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Take a look at IP address lookup for IP used to access OP's Neo account:

IP-address-lookup.jpg

The idiot who stole the money must have been on WiFi at home, connected to cable modem. Contacting Videotron Support might be a good idea, perhaps they will be willing to disclose postal address of that account.

May 12, 2022
9:15 am
Loonie
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If someone comes into my house and steals my stuff because I inadvertently left a window open, it's still theft.
Have you considered calling the police? I know it's a relatively small amount and you may not get a useful response, but should be easy for them to track this IP if it's valid. A knock on the door from a cop might discourage a junior hacker from continuing a life of crime.

May 12, 2022
9:58 am
Norman1
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That $2,900 Interac e-Transfer was deposited into a bank account. The identity of the owner of that bank account would be available and could be obtained by the police.

May 12, 2022
3:57 pm
LK
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Loonie said
When we were discussing Neo a few months ago, there was not yet any regulation for this type of company which, as Vatox pointed out, is not a bank and thus not subject to bank regulations which help protect the public. This was one of the reasons I chose not to open an account with them. I'm guessing they are still not regulated.
Isn't this the outfit that was previously operating a restaurant delivery company? Definitely not bankers.  

The name of the account is the "Neo Savings Account", but the bank is Concentra (now Wyth). Neo is just the technology company providing the app and interface, and so Concentra/Wyth should be contacted as the financial institution / bank (which is federally regulated).

May 12, 2022
5:01 pm
Loonie
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Yes, I know that.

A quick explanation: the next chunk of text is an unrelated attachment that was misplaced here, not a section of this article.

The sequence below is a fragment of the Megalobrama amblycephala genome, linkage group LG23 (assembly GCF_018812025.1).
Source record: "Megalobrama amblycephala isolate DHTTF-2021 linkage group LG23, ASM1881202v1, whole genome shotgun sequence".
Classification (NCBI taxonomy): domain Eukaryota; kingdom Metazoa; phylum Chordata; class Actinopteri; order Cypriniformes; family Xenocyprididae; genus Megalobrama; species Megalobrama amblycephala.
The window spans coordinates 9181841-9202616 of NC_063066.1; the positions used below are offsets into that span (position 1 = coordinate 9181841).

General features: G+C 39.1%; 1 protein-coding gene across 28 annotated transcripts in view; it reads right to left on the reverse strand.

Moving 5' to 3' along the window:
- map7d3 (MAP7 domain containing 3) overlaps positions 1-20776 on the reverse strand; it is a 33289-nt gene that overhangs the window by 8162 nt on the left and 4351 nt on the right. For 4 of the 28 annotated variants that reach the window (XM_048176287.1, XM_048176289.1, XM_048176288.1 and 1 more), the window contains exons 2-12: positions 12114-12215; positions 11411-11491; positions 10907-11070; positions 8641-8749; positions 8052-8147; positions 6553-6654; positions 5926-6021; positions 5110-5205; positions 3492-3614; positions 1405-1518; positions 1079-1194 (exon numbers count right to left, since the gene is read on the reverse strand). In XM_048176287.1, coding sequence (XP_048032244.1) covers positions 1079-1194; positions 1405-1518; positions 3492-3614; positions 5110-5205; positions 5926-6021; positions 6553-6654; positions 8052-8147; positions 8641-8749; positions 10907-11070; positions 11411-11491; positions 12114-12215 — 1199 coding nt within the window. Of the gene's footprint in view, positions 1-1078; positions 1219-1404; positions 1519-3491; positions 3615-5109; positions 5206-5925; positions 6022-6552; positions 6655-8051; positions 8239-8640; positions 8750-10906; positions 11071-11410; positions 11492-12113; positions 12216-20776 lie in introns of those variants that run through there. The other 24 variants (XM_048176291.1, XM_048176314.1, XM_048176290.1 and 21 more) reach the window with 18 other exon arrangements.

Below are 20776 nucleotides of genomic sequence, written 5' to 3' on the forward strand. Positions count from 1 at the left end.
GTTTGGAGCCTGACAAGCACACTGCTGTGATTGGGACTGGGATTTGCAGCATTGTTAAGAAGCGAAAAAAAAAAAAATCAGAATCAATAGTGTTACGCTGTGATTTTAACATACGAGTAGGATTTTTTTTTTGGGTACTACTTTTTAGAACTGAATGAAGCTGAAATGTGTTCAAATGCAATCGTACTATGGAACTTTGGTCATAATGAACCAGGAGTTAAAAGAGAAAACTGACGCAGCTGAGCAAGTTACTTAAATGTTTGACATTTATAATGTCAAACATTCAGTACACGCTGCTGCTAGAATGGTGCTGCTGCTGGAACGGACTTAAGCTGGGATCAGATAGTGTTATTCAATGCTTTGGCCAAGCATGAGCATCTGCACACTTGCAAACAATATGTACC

However, OP was dealing with Neo.

Neo and Wyth/Concentra are not likely to take responsibility for this in my opinion; they will just blame each other and OP. And none of us knows who was responsible.

For all these reasons, I suggested OP contact the police. If they can be induced to pursue it, they have the tools needed. For them, it should be a simple case.

May 12, 2022
5:50 pm
Bill
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If I ever decided to put my money with one of these financial "partnership" arrangements between a non-bank and a bank I'd read very carefully all the fine print at time of opening the account regarding who to contact, or which "partner" is ultimately liable/responsible for resolving any issues like this.

May 20, 2022
8:49 am
i-lost-3k-in-Neo
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Updates: They fully refund the money.

November 25, 2023
9:48 am
lost-6k-Neo
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This happened to me. Still hasn't been resolved yet and now affecting my credit score. Someone hacked my email and took over my online banking. I phoned customer support to lock the credit card right away and change the email. I was told they did and we even went over the security steps to secure my email and phone. I recovered my email myself but still not the online banking so I asked them to freeze it. Support told me the fraud department would call me and they will investigate.

Months gone by. I haven't got any call back from them. I received a call from Collections that I owe $6,694.22 from Neo financial credit card. I called support after being on hold for almost an hour every time, I was told that the email had not changed, and the card was unlocked. How in the world does that happen without my CONSENT? My maximum credit limit is only $1,000.

I feel like my case was neglected and no actions were taken which I thought they were working on it. After numerous phone calls trying to change my email address and submitting all required documents so I can see the transactions and tell them which are fraudulent charges, Neo Financial told me the account was CLOSED! without any permission and that it's more than 120 days (It's been more than a year now) Neo Financial is telling me that it is long overdue and can't dispute anything beyond that.

It affected my credit score big time and now hindering me from buying a house when I learned it was reported to my credit report. I filed a dispute with Equifax and made a police report. Will I get these fraudulent transactions disputed still? Do I need to make a police complaint to Neo Financial? I run out of options. Please HELP.